dvances in neuroscience are reshaping how, when, where and even why students learn. At Strathcona we have always believed in the potential of all students to improve academically, artistically or on the sporting field, but the increasing awareness amongst scientists and educators of neuroplasticity – the brain’s capacity to adapt and ‘rewire’ itself – vindicates that belief and gives even greater weight to the value of setting challenges and encouraging perseverance to help students achieve their best. Neuroplasticity means that we have more reason to believe that it is worth taking on challenges, because improvement and success are always possible. Educators must face the challenge of progressing every student in every subject area. We cannot now say that there is a large section of the population born without the capacity to be good at mathematics, or essay writing, or languages or music. As a singing teacher scolded me recently when I said that I could not sing, ‘yes you can, you just need to learn how’.

At Strathcona we embrace the work of cognitive psychologist Carol Dweck on mindsets to promote learning and embrace the potential of neuroplasticity. One of the most powerful influences our School can have is developing in young women the capacity to face life’s challenges using a growth mindset – the attitude that their skills and talents are not fixed, but can be developed through effort and application. We praise students for their effort, rather than their intelligence and aim to strike a balance between focusing on learning and performance. The performances in the form of ATAR scores, school grades and reports are clearly important for setting up further opportunities for our students, but learning and progress for all is what we are really about. Different students achieve different levels at different times, so we find it more appropriate to talk of readiness than ability. ‘Not yet’ is a more helpful response to a student’s low performance on a task than a ‘not good’ – it gives students the belief that improvement will come.

puppy love

I Zinnia with Amelia and Madelyn, Year 5ES

n Term 2, a furry, four-legged student joined the Junior School, much to the excitement of girls and staff! Zinnia the Golden Labrador is a guide dog in training, and arrived at Strathcona at just eight weeks of age. She will live with the Advanced Learning Coordinator of Mellor House, Mrs Carolyn King, for ten months and come to school every day. Zinnia is a calming influence on the girls and is used to support

ICT innovation


trathcona uses cutting edge technologies and programs to provide students with real-world experiences of IT. Growing up as ‘digital natives’ with technology pervasive in their everyday lives, the school must offer something different: it becomes a safe and challenging place to experiment with advanced computer applications.

Year 9 Programming/Robotics elective


iPad App Development is running at both Year 9 and Year 10 level as a semester elective. In the

In Years 7 and 8 at Strathcona, we have introduced students to key elements of John Medina’s Brain Rules. Medina is a developmental molecular biologist focused on the genes involved in human brain development. His Brain Rules help students to make the most of their brains for learning by understanding how the brain works for sleep, exercise, memory, attention and stress amongst other activities and states. For 21st century students who find their attention divided between multiple devices and may be struggling with sleep and concentration, Medina’s tips help them to listen to their bodies and react in ways that make them better ready for learning. Students at Strathcona increasingly are able to access resources and learning experiences that present an appropriate level of challenge and work at their own pace. This helps to develop a culture of learning, rather than one dominated by judging how well everyone fits into a particular box as indicated by a grade. Ross Phillips, Dean of Studies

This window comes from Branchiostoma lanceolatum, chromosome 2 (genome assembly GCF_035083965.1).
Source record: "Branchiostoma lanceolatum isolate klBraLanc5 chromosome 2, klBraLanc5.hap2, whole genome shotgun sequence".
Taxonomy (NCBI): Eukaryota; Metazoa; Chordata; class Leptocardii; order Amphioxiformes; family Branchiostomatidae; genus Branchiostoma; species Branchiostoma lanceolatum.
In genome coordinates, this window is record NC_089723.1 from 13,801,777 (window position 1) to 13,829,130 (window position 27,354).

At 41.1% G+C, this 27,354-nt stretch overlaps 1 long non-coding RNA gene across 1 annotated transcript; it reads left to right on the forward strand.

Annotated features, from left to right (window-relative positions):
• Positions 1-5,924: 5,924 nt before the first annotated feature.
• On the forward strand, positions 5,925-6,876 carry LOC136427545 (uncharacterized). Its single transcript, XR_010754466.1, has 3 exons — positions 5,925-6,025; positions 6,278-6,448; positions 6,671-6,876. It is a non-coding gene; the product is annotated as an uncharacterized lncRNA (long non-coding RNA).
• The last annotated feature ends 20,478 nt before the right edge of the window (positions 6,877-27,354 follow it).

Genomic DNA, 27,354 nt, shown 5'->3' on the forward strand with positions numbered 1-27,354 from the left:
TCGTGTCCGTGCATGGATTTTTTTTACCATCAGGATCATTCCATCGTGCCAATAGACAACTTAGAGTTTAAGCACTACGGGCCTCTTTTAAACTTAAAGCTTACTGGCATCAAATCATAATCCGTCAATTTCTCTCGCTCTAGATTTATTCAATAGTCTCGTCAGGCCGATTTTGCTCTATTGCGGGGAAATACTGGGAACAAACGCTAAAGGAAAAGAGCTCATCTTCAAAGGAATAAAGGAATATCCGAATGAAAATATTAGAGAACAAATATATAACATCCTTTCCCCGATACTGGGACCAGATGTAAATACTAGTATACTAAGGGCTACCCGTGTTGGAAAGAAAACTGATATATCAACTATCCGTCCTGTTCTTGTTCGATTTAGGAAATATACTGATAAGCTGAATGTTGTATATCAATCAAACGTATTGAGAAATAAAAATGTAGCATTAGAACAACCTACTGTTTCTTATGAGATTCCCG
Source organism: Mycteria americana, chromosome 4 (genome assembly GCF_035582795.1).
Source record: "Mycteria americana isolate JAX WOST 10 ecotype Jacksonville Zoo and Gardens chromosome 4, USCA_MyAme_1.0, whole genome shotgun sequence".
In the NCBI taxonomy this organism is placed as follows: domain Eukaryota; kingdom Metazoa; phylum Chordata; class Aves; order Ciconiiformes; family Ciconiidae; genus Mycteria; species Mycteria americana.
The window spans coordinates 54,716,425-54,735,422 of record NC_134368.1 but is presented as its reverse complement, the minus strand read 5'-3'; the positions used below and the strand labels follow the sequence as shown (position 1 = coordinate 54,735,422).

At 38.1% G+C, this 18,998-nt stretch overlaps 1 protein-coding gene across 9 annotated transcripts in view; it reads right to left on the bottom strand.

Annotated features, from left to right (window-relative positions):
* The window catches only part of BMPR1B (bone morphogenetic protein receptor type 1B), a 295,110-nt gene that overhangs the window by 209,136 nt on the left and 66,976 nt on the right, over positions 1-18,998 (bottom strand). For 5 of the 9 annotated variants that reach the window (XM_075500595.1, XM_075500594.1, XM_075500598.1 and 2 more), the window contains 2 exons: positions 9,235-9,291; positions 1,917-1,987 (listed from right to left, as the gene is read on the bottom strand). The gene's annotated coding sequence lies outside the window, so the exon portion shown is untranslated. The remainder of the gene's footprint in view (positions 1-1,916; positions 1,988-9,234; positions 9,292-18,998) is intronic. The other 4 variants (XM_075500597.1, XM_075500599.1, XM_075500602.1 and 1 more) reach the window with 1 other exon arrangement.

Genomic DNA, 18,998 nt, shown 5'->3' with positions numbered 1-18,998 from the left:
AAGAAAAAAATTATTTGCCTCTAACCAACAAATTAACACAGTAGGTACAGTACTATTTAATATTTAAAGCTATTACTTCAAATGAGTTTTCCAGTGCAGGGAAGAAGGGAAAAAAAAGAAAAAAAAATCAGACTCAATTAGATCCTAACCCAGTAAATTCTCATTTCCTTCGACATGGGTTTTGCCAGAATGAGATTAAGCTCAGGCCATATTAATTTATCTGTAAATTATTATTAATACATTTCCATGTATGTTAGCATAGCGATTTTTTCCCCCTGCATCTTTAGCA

their learning and give emotional comfort to students if needed. When she wears her coloured jacket, Zinnia is not a pet and cannot be patted. She is actually ‘working’ and learning to listen to commands. At one year of age Zinnia will leave Mrs King and Strathcona for further training with a group of dogs, and will hopefully one day help someone who is sight-impaired. Michelle Newell, Online Communications & Publications Manager

course, students design, program and produce their own Apps for the iPad: some of which include Monster Whack, Sea Sprint, Cookie Match and Dress Maker. Our Year 9 Programming/Robotics elective is very popular, with students using Lego MindStorms equipment to build robots and enter them in a series of challenges. The latest MindStorms software allows them to connect via Bluetooth or wirelessly from an iPad and control their robots remotely. Students are encouraged to push the boundaries of the technology and work collaboratively to solve engineering and logic problems of increasing complexity. Adrian Janson, Director of Learning Technologies

learning highlights

creative chinese


t Strathcona, we teach Chinese creatively by bringing the language and culture to life and embedding it across the curriculum. Years 7 to 10 students are taught to sing Chinese songs related to traditional Chinese stories and festivals. In Years 9 and 10, students are also introduced to pop music and street dance to learn about the daily lives of modern Chinese people. We have made speaking